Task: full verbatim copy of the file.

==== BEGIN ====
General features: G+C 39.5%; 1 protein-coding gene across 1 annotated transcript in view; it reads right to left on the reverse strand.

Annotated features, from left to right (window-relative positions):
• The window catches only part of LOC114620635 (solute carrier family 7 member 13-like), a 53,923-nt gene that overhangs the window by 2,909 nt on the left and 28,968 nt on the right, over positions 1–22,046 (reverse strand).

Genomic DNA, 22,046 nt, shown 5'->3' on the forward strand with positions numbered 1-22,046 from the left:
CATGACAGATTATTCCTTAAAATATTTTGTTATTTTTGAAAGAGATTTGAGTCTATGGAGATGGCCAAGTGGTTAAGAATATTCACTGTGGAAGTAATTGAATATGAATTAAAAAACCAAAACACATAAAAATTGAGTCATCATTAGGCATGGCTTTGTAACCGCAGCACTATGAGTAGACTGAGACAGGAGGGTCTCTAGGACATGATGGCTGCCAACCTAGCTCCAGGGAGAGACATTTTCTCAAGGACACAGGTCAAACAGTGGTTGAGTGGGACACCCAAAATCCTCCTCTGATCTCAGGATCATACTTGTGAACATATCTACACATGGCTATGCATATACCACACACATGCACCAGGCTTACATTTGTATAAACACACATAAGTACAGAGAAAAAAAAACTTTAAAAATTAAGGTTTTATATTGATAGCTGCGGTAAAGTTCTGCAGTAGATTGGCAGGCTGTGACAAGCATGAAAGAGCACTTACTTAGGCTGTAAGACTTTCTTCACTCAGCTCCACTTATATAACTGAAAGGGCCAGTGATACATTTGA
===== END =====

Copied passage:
General features: G+C 39.5%; 1 protein-coding gene across 1 annotated transcript in view; it reads right to left on the reverse strand.

Annotated features, from left to right (window-relative positions):
• The window catches only part of LOC114620635 (solute carrier family 7 member 13-like), a 53,923-nt gene that overhangs the window by 2,909 nt on the left and 28,968 nt on the right, over positions 1–22,046 (reverse strand).

Genomic DNA, 22,046 nt, shown 5'->3' on the forward strand with positions numbered 1-22,046 from the left:
CATGACAGATTATTCCTTAAAATATTTTGTTATTTTTGAAAGAGATTTGAGTCTATGGAGATGGCCAAGTGGTTAAGAATATTCACTGTGGAAGTAATTGAATATGAATTAAAAAACCAAAACACATAAAAATTGAGTCATCATTAGGCATGGCTTTGTAACCGCAGCACTATGAGTAGACTGAGACAGGAGGGTCTCTAGGACATGATGGCTGCCAACCTAGCTCCAGGGAGAGACATTTTCTCAAGGACACAGGTCAAACAGTGGTTGAGTGGGACACCCAAAATCCTCCTCTGATCTCAGGATCATACTTGTGAACATATCTACACATGGCTATGCATATACCACACACATGCACCAGGCTTACATTTGTATAAACACACATAAGTACAGAGAAAAAAAAACTTTAAAAATTAAGGTTTTATATTGATAGCTGCGGTAAAGTTCTGCAGTAGATTGGCAGGCTGTGACAAGCATGAAAGAGCACTTACTTAGGCTGTAAGACTTTCTTCACTCAGCTCCACTTATATAACTGAAAGGGCCAGTGATACATTTGA